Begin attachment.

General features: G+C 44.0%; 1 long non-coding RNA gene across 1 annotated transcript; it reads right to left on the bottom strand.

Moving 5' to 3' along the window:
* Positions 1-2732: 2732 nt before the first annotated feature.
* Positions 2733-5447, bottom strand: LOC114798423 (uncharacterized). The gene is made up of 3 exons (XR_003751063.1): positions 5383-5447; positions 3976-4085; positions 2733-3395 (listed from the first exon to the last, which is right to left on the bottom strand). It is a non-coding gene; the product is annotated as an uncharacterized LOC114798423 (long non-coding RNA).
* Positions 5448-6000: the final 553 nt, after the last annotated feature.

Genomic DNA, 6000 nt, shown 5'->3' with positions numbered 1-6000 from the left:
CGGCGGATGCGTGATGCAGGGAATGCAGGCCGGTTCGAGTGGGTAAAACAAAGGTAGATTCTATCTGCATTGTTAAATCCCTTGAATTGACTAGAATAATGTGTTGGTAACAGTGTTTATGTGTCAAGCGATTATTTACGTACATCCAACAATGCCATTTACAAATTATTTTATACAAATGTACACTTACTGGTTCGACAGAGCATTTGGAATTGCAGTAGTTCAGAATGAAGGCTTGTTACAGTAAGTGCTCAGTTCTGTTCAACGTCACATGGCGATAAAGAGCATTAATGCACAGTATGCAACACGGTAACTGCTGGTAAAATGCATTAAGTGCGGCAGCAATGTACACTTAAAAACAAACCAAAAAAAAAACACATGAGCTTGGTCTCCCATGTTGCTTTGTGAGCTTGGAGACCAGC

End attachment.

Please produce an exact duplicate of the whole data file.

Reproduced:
General features: G+C 44.0%; 1 long non-coding RNA gene across 1 annotated transcript; it reads right to left on the bottom strand.

Moving 5' to 3' along the window:
* Positions 1-2732: 2732 nt before the first annotated feature.
* Positions 2733-5447, bottom strand: LOC114798423 (uncharacterized). The gene is made up of 3 exons (XR_003751063.1): positions 5383-5447; positions 3976-4085; positions 2733-3395 (listed from the first exon to the last, which is right to left on the bottom strand). It is a non-coding gene; the product is annotated as an uncharacterized LOC114798423 (long non-coding RNA).
* Positions 5448-6000: the final 553 nt, after the last annotated feature.

Genomic DNA, 6000 nt, shown 5'->3' with positions numbered 1-6000 from the left:
CGGCGGATGCGTGATGCAGGGAATGCAGGCCGGTTCGAGTGGGTAAAACAAAGGTAGATTCTATCTGCATTGTTAAATCCCTTGAATTGACTAGAATAATGTGTTGGTAACAGTGTTTATGTGTCAAGCGATTATTTACGTACATCCAACAATGCCATTTACAAATTATTTTATACAAATGTACACTTACTGGTTCGACAGAGCATTTGGAATTGCAGTAGTTCAGAATGAAGGCTTGTTACAGTAAGTGCTCAGTTCTGTTCAACGTCACATGGCGATAAAGAGCATTAATGCACAGTATGCAACACGGTAACTGCTGGTAAAATGCATTAAGTGCGGCAGCAATGTACACTTAAAAACAAACCAAAAAAAAAACACATGAGCTTGGTCTCCCATGTTGCTTTGTGAGCTTGGAGACCAGC